By Linda Petersen
OGDEN, Utah (OSV News) — As they worship during this season of Lent, parishioners at St. James the Just Catholic Church in Ogden have been able to gaze into the eyes of the Savior in the form of a large painting of Jesus just below the altar.
They also have been moved by a scourge displayed on a pillar nearby.
The painting, “The Lamb of God,” shows Jesus, crowned with thorns, looking directly at the viewer. It is the work of Mark Goodson, a resident of Huntsville. Goodson, a member of The Church of Jesus Christ of Latter-day Saints, agreed to lend the parish a print of the original work at the request of Father David Trujillo, pastor.
In the world today, “when so many people are turning away from faith, anything that can enhance somebody’s faith, or an image like this one that has such a sense of realness that it might spark in someone that hadn’t really gotten there in terms of believing that Jesus was the Son of God, might think ‘Wow, maybe this really is possible’ and consider it for themselves,” Goodson said of his willingness to share his work.
When Father Trujillo saw the original painting at St. Florence Mission in Huntsville, “I was just captivated by (Goodson’s) style and his range of genre, and how he captured a very special and intense and transcending emotion in me when I first saw the painting,” he said.
“Sacred art is a creative ideal or a process that pulls in the use of divinity in inspiration. I found it so moving myself that I had to share this work of art with my parishioners to help them transcend and go into a common spirit — our faith,” Father Trujillo told Intermountain Catholic, newspaper of the Diocese of Salt Lake City.
“Whatever the viewer sees, whatever their interpretation, all depends on where you’re at in your spirituality, in your conversion. Some find it so inspirational that they feel the love and the pull that Christ exuded for taking on all our sins,” the priest said. “Some others are moved in a different way or on different levels. For me, it just drew me into that moment of transcendence where it was quite moving myself so that I had to share his painting.”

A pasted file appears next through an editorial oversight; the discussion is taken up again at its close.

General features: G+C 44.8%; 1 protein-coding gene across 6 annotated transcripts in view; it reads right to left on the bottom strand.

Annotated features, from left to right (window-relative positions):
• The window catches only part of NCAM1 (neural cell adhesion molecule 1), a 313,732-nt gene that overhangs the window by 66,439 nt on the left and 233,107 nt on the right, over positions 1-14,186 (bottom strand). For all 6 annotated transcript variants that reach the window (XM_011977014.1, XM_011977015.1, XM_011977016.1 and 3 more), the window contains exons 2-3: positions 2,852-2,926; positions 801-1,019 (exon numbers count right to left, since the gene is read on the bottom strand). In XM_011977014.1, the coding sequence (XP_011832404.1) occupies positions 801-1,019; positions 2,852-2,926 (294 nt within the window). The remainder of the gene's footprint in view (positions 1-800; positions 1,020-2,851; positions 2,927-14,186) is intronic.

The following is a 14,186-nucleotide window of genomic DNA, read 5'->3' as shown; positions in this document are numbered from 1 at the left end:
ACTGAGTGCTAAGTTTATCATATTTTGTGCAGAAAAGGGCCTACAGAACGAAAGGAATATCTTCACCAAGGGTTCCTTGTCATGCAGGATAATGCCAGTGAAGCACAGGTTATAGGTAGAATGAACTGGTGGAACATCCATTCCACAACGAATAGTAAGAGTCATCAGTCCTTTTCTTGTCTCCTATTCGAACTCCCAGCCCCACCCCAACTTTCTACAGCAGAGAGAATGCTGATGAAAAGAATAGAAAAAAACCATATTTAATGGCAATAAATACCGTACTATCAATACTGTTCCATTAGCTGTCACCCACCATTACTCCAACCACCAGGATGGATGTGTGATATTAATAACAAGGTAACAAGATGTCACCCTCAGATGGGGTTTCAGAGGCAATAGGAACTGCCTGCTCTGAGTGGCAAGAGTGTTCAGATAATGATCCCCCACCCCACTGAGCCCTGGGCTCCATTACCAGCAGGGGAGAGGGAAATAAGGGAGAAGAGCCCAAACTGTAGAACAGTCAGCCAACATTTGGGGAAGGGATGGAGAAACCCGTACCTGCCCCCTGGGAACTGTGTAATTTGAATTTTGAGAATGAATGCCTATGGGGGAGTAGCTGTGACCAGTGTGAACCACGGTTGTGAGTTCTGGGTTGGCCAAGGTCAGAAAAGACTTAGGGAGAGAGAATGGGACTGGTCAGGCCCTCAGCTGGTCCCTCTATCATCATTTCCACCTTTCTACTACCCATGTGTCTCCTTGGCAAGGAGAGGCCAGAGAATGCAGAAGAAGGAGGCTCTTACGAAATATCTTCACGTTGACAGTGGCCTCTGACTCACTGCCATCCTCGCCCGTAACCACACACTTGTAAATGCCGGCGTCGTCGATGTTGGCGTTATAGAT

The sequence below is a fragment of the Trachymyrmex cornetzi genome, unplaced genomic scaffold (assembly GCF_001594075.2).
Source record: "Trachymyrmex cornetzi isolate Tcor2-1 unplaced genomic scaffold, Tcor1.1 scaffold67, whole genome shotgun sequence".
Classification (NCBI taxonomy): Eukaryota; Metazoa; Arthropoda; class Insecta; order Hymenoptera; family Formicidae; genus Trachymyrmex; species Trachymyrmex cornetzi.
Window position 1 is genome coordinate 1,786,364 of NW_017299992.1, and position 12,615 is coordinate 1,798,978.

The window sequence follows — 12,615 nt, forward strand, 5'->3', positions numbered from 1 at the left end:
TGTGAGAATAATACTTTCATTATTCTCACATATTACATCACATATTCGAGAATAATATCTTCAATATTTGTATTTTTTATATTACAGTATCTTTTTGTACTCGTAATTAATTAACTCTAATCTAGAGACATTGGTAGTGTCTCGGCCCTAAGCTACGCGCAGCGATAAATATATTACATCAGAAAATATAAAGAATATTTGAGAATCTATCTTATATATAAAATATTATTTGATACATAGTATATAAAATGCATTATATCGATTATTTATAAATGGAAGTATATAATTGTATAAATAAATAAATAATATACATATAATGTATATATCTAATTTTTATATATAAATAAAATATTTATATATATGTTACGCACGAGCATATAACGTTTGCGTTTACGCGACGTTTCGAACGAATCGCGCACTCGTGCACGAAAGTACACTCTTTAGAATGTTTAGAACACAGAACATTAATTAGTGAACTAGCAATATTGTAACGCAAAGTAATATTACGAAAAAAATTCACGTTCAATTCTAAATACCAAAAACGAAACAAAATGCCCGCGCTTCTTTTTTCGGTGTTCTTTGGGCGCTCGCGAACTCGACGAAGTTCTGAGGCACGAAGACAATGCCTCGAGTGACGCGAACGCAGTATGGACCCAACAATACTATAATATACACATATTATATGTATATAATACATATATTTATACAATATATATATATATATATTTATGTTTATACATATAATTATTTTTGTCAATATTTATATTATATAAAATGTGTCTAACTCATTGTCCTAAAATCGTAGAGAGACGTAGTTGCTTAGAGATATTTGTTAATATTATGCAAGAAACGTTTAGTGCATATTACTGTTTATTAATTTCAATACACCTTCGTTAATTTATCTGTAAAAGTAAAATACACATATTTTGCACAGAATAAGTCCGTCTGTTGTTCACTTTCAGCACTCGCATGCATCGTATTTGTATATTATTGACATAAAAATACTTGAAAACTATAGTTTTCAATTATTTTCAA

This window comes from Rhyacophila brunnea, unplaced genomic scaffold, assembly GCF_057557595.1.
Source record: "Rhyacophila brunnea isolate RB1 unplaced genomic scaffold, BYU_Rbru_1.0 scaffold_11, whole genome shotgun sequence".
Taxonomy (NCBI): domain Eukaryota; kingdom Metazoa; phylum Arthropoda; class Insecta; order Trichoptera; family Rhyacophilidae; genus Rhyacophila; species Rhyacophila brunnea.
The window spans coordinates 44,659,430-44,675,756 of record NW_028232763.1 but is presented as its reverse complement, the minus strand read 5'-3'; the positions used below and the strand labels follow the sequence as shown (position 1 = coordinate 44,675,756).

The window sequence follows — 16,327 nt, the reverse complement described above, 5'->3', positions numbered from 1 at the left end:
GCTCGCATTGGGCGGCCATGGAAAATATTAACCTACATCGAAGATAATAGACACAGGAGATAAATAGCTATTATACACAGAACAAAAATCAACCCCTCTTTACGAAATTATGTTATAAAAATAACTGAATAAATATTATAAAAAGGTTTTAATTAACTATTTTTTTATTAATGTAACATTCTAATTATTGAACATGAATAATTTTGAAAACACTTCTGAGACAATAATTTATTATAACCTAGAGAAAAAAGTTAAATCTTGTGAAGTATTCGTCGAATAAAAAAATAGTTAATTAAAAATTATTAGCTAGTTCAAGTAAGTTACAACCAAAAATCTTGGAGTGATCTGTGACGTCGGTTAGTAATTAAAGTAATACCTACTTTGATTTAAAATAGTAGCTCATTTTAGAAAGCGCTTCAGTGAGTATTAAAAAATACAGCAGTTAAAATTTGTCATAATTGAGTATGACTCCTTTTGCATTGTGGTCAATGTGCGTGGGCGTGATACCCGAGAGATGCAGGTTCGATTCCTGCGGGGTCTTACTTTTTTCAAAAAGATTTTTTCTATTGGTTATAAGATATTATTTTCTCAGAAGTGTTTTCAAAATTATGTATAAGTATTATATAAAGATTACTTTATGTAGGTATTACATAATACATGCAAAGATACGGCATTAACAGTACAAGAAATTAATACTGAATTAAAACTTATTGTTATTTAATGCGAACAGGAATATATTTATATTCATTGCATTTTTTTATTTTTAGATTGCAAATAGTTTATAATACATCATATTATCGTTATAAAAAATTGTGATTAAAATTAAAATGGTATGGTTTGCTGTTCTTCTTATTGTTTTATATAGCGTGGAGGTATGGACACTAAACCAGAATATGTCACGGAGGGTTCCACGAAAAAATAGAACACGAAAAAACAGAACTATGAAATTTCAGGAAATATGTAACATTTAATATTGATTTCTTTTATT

He added, “It’s a message of God’s love for all humanity, saints and sinners alike.”
To add to the Lenten display, Father Trujillo asked Natalie and Mike James of Huntsville, who attend both St. Florence and St. James the Just, to fashion a scourge. The full-sized scourge, made of leather and wood, is displayed beneath the ambo near the painting.
“Father David is a wonderfully creative priest who loves to bring Scripture to life,” Mike James said.
A woodworker, James went online to research how to make the scourge, and also watched the scourging of Christ scene in the 2004 movie “The Passion of the Christ.”
“It was kind of brutal thinking about how that was used on Jesus,” he said. “It brought up with both of us feelings that are pretty intense. We just felt like all of us, through our own sins, at some point in time have grabbed hold of that scourge and used it on Jesus. It was a sobering, sorrowful thing to build, actually.”
“It’s a harsh realization what Jesus went through for our sins,” he added. “It no longer is just a Scripture we read; you can see and feel and imagine the pain that he went through for us by being scourged. The reality is harsh, and I think that’s what Father David was trying to do, was bring into our own lives not just the reading part of it but the feeling; that this was real, and this is what he did for us.”
Natalie James, who helped her husband make the scourge, also was impacted by the experience.
The display “is just so good for Lent and it just brings it out of you,” she said. “I’m constantly telling Jesus, ‘I’m sorry’ and ‘I love you’ and ‘please forgive me.’ It’s just the perfect setting.”
Linda Petersen writes for Intermountain Catholic, newspaper of the Diocese of Salt Lake City.